Texas Right to Life immediately denounced state senator Robert Nichols (R-Jacksonville) when he declared during a panel discussion hosted by the Texas Tribune that he would vote in favor of a rape exception to Texas’ abortion law if given the chance. The statehouse’s speaker, Dade Phelan, claims to have been hearing from other Republicans who share his concerns. Requests for comment from the speaker’s office went unanswered. Joe Strauss, a former statehouse speaker, described Texas’ trigger law as a “horrendous error” and a “big disaster,” as well as a “self-inflicted wound to members of my party who should’ve paid more attention and didn’t think the ramifications will be severe for them,” at the same Tribune event.
Strauss, who became a symbol of hate for the conservatives who ultimately drove him from the speaker’s office, is not at all like other Texas Republican leaders. A more typical example is East Texas Republican Bryan Slaton, who flatly rejects reconsidering the issue of exceptions. Slaton may be more representative of Republican elected officials, but he is not more representative of all Texans, who generally support exceptions in cases of rape or incest. Republicans can’t just pretend that the political divide between the activist right and the average voter doesn’t exist or that it doesn’t matter because the popular position isn’t necessarily the correct one just because it’s popular.
It won’t be good for GOP chances or, in the long term, for the pro-life movement if Republicans who are already well to the right of the average voter attempt to defend themselves politically and rhetorically against Republicans who are already much further to the right of the typical voter in Texas. Instead of trying to rid themselves of the 96th percentile pro-lifers, the 99th percentile pro-lifers, what pro-life Republicans truly need is outreach to those who are not already on board. Unfortunately, Republicans in Texas and elsewhere appear to have mostly lost how to engage in that style of traditional coalition-building politics.
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Abortion is likely to be a contentious topic in Texas Republican factional politics in the near future rather than in general elections. Many pro-life activists will declare, “No abortions, no exceptions,” and if you disagree with them, they’ll run you in the Republican primary, according to Republican strategist Karl Rove. He designates Nichols as his target.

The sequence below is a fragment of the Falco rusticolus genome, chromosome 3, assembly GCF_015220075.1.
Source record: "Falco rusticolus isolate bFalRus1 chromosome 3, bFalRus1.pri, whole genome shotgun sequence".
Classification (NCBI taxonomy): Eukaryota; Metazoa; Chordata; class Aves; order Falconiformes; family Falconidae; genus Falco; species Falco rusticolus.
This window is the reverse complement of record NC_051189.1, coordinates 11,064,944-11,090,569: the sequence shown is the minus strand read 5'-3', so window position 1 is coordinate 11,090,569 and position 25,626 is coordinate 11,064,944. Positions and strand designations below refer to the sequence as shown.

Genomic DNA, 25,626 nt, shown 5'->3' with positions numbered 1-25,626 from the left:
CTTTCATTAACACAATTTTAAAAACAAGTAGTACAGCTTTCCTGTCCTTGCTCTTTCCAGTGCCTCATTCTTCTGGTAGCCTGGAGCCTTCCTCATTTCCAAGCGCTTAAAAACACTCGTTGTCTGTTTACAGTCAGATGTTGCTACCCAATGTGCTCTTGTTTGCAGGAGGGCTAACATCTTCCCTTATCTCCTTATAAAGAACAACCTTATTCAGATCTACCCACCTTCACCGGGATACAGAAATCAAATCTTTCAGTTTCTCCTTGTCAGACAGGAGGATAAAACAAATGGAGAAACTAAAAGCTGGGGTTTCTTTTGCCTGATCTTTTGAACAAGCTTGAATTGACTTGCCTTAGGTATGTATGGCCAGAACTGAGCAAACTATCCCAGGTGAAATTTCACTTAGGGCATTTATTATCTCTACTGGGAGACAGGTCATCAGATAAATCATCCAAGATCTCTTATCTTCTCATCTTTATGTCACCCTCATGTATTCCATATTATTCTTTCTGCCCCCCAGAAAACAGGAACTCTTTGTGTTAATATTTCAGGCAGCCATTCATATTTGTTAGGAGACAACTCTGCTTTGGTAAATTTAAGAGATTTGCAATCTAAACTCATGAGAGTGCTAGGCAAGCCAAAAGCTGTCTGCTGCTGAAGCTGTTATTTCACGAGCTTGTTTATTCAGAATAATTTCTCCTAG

According to Rove, the present Texas statute is “unsustainable” politically and will certainly cause problems for Republicans if the legislature doesn’t reevaluate the issue. In favor of the pro-life cause, he argues, “the legislature has a chance to put this subject to rest.” In addition, to supporting parental notice and other pro-life movement-preferred policies, there is broad agreement that abortion should be restricted to a reasonable point in the first trimester, such as France’s 14 weeks. The kind of no-exceptions paradigm requested by pro-lifers wanting a seamless anti-abortion resolution, he underlines, has very little public support, whether in Texas or anyplace else.
Democrats could dare to dream, but Texas has experienced years similar to this before: In fact, there is a big Democratic dream that gets dashed every election year—remember Wendy Davis and her idiotic sneakers? If Beto O’Rourke closes the gap on Greg Abbott by 5 points—a better result than the polls currently predict—he will undoubtedly declare a “moral victory.” It’s unlikely that Republicans will lose Texas in this election cycle, the one after it, or the one after that because of abortion.
Conservatives should support the pro-life position on the abortion debate because it is the right one to take, but they should also be aware that they still have a lot of political work to do, including the arduous and tiresome task of persuading. And in Texas, as elsewhere in the nation, they will need to devise some workable ways to change from a rural-exurban party of older white people to one that has a more secure and familiar place among the younger, more urban voters like those in Houston, Austin, and San Antonio — who at some point will represent the dispositive power in Texas politics.